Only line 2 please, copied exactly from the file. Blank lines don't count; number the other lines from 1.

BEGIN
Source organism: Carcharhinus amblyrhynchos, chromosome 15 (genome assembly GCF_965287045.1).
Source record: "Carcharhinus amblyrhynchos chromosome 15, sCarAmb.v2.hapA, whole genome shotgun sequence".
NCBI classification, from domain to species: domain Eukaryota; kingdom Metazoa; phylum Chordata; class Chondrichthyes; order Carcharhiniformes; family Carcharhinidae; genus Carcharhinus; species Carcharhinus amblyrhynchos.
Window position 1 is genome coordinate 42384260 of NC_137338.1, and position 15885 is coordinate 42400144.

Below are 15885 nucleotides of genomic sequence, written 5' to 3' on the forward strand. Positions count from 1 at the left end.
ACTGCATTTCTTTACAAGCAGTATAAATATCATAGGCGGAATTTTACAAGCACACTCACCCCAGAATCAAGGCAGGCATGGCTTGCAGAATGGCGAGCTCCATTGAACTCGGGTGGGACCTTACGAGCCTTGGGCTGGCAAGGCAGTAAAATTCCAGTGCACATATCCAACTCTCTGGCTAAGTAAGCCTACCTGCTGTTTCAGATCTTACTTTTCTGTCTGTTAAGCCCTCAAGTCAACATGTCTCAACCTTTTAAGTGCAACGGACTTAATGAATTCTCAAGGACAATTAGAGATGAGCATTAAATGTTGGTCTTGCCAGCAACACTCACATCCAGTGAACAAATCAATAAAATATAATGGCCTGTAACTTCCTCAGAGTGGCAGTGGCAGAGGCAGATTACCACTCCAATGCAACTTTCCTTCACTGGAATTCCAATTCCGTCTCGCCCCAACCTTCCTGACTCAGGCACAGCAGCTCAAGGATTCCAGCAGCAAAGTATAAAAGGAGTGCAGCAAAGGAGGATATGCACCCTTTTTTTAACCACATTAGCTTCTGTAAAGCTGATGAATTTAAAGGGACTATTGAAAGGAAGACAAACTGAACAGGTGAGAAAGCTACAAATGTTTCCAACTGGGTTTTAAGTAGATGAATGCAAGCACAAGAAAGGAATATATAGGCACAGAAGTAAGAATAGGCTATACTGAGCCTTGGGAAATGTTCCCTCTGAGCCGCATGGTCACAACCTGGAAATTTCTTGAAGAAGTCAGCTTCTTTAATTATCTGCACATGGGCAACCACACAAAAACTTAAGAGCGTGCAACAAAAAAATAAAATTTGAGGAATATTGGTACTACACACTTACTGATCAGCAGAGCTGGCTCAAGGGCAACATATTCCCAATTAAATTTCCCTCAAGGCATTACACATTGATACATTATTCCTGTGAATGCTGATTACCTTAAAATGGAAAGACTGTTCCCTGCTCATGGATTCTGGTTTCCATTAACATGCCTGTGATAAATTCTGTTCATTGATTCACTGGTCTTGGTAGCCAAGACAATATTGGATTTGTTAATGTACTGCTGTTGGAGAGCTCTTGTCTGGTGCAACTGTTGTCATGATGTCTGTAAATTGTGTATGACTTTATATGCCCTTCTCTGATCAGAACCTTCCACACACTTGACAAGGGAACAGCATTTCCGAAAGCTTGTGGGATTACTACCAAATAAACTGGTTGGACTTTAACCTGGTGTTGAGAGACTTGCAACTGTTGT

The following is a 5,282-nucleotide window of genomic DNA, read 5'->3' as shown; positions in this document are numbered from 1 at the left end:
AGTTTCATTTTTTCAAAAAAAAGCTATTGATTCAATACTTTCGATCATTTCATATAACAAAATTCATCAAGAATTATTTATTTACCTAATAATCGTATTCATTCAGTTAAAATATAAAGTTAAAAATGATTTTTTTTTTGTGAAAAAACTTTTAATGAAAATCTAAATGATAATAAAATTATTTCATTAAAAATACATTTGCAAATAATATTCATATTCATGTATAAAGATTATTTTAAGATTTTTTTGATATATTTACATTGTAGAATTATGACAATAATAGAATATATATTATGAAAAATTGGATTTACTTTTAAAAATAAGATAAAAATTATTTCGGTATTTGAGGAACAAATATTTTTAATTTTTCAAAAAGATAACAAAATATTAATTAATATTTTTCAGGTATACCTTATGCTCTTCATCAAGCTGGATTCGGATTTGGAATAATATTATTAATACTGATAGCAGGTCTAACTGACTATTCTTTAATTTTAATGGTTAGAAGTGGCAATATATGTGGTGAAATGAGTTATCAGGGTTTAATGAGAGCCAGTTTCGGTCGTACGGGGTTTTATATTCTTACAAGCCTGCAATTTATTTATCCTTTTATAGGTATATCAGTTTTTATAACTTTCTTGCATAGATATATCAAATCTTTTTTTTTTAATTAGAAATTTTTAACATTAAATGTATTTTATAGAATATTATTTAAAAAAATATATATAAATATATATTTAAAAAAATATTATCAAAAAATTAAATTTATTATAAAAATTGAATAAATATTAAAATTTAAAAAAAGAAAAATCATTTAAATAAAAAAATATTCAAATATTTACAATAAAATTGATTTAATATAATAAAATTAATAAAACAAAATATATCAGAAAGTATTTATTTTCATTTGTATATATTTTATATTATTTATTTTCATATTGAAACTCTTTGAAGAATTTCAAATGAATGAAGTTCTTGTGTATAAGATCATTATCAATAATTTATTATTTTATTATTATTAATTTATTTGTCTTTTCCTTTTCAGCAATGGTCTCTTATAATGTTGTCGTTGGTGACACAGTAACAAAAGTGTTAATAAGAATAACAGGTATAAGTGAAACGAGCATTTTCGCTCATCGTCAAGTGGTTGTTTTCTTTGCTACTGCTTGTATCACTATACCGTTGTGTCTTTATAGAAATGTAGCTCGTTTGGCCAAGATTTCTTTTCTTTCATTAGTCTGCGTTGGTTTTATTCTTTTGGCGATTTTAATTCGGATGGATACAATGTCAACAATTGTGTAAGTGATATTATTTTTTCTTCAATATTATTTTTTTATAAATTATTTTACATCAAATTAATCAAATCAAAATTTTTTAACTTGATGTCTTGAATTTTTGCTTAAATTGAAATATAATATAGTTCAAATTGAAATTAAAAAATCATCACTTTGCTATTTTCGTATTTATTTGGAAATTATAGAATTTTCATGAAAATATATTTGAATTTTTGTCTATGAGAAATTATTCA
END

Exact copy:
Source record: "Carcharhinus amblyrhynchos chromosome 15, sCarAmb.v2.hapA, whole genome shotgun sequence".